One of the less-discussed subplots of the final 15 games of this season is whether Kelly Olynyk and Jared Sullinger can be long-term teammates.
When one digs in and considers the matter, it’s hard to imagine how a front-court with Olynyk and Sullinger could work. Sully is undersized and slow, although one hopes a healthy offseason might allow him to lose some weight and gain some athleticism. Olynyk is a healthy size for a power forward/center, but his length and athleticism are both very much in question, as well as his strength (more on this early next week).
Defensively, this seems problematic, even though both players have shown flashes on the defensive end. Sullinger can body most bigs out of the lane and, of course, he’s a fantastic rebounder. Olynyk, meanwhile, has gotten better and better at moving his feet and drawing charges or cutting off drives.
But both players have obvious flaws as well. Olynyk desperately needs to add muscle. Sullinger struggles any time he’s forced to hedge hard on a pick-and-roll. ICE PnR coverage works well for Sully, but even then quicker guards can turn the corner on him once they’ve passed the screen.
So how could these two players — both power forwards, both flawed defensively — ever share a front-court long term? Let’s briefly hand the mic to MassLive’s Jay King:
With both Olynyk and Sullinger on the court, Boston (22-46 on the season) is outscoring opponents by 2.0 points per 100 possessions – a point differential that would be 13th-best in the league, if extrapolated over the entire regular season. Essentially, the duo has made the Celtics above-average, a most impressive feat considering that they currently own the NBA’s fourth-worst record. No other regular Celtics frontcourt pairing has come particularly close.
As Jay points out later in the article, it likely isn’t the defense making the biggest difference for the duo. Rather, it’s the fact that the offense starts clicking when two bigs who can both spread the floor, run a high PnR, pass and post-up are both on the court. But it’s worth noting that together, they can create a positive point differential at age 22. What could they do in a few years?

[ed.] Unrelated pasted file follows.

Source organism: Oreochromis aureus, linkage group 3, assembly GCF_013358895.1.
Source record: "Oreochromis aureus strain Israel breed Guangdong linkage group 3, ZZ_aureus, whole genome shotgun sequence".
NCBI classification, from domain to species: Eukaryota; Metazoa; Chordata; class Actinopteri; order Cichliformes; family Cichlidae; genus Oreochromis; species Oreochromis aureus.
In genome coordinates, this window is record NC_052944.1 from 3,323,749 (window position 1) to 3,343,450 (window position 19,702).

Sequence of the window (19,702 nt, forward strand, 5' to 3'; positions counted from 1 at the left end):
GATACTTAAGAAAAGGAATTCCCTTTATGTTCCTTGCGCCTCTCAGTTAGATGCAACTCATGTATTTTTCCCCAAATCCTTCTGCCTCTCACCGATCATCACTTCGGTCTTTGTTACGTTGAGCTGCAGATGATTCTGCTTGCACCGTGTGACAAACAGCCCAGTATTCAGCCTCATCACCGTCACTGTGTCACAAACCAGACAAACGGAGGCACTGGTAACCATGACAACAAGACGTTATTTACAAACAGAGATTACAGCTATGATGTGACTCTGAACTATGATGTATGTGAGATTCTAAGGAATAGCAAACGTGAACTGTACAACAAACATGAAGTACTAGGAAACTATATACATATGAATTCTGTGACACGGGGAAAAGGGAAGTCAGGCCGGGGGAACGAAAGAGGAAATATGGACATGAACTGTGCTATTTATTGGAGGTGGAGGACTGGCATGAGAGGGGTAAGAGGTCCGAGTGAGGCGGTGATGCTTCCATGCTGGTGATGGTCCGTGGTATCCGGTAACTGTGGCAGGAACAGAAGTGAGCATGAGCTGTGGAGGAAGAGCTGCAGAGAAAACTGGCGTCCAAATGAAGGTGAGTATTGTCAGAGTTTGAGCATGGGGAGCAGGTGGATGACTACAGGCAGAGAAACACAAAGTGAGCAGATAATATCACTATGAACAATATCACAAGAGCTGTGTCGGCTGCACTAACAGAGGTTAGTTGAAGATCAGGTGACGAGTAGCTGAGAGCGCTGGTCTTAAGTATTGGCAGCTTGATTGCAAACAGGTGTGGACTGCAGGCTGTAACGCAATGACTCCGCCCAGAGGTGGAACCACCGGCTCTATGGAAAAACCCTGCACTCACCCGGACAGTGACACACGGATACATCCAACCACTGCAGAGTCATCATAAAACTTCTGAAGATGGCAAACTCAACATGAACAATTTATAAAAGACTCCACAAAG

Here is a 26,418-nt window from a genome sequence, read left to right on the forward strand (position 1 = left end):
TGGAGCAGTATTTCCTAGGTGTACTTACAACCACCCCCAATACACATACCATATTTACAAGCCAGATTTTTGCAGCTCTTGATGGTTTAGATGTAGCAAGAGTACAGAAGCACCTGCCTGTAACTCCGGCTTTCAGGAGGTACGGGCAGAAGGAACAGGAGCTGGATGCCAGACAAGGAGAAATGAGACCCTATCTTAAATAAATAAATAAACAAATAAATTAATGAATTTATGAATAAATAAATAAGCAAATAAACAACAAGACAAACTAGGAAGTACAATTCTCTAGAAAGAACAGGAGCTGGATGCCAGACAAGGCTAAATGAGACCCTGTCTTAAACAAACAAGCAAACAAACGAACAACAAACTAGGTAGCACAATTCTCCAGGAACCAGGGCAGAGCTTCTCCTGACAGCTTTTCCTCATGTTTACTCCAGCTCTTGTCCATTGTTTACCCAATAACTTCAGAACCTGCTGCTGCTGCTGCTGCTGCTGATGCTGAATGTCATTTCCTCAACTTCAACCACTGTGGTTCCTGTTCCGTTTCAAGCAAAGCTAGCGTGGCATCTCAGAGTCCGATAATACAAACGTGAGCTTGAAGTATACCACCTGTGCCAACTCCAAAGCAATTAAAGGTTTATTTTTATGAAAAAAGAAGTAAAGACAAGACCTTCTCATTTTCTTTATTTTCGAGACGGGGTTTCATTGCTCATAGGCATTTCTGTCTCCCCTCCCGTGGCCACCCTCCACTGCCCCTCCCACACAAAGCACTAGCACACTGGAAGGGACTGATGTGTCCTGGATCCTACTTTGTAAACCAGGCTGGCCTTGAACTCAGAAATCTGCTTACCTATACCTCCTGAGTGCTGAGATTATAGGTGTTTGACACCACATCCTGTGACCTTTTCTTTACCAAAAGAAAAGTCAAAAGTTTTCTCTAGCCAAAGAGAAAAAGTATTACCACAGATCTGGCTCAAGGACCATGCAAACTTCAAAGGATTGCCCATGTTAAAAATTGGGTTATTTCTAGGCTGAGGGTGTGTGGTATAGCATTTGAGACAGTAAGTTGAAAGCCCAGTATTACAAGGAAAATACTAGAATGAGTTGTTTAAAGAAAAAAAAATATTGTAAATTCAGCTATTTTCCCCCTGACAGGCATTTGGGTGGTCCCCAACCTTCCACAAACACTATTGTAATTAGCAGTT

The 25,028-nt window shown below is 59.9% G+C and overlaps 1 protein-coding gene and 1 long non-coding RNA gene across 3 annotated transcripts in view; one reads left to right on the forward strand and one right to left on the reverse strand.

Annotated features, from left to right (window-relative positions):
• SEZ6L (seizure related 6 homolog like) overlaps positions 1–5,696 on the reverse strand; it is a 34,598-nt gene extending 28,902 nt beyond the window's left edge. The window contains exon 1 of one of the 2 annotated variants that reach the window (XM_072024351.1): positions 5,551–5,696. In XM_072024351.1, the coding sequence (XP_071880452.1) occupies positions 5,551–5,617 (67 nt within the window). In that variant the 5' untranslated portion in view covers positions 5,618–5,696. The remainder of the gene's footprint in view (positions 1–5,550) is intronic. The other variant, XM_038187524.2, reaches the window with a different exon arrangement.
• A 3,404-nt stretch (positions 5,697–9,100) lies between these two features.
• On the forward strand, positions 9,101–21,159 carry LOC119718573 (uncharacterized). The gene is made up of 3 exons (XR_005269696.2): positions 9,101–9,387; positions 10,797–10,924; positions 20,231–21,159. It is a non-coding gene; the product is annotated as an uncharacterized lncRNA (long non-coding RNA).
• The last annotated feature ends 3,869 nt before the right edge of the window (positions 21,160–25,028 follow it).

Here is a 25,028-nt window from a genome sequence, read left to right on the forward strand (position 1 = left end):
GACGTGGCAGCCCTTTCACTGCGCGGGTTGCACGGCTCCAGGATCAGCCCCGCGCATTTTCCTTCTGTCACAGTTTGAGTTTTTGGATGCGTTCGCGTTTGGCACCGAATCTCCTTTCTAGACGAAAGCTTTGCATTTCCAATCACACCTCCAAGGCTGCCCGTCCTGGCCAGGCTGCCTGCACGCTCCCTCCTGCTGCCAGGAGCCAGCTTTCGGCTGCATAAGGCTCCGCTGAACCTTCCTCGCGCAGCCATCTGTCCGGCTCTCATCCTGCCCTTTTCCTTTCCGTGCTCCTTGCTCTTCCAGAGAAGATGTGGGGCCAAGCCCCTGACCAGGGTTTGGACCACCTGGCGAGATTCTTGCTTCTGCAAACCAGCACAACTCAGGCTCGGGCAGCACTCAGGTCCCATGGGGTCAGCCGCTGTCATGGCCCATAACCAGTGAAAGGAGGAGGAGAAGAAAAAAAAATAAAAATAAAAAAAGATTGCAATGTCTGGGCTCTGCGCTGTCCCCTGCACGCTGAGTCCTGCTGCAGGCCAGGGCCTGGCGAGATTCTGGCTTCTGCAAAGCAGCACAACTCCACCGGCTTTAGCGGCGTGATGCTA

Zach Lowe, a former writer at Celtics Hub and arguably the best basketball writer on the internet, has a new podcast called “The Lowe Post,” and it promises to be a good one. In his pilot episode, he talked to True Hoop’s Kevin Arnovitz about several topics, including the Clippers duo of Blake Griffin and DeAndre Jordan.
“I want to know if it takes time to gel,” Arnovitz told Lowe. “I want [someone] to look at the Pacers who have been together for 17,000 minutes (Note: He’s being facetious) and see if there’s an uptick in defensive efficiency.”
“Especially the two bigs,” Lowe responded. “That big-to-big communication, you’ve seen up close and I’ve seen on TV, Blake and DeAndre, just how they rotate to the same guy, or they think the other guy is rotating over there. That has taken a long time for them.”
It’s important to remember that playoff and championship teams are rarely built in one year. Rather, they are built over the course of several seasons of addition, subtraction and (most importantly) development. In the NBA, where communication on defense is key, developing chemistry with your fellow players might be equally as important as re-working your roster. In this case, Boston’s road back to relevancy might actually be shorter if the team simply rides with Sullinger and Olynyk.
Let’s be clear: If the Celtics draft Joel Embiid (not my top choice in the draft given his injury question marks, but certainly a worthwhile one), either Olynyk or Sullinger is likely going to be traded. But if Boston picks up one of the highly touted wings (Wiggins, Parker, Exum, etc.), it’s equally possible that the Cs could allow Olynyk and Sullinger to spend at the very least 2014-15 playing extended minutes together to see what they have. Although they aren’t a traditional combo for a four and a five, it’s not impossible that — surrounded with the right players — they could be productive long-term.
Follow Tom on Twitter: @Tom_NBA.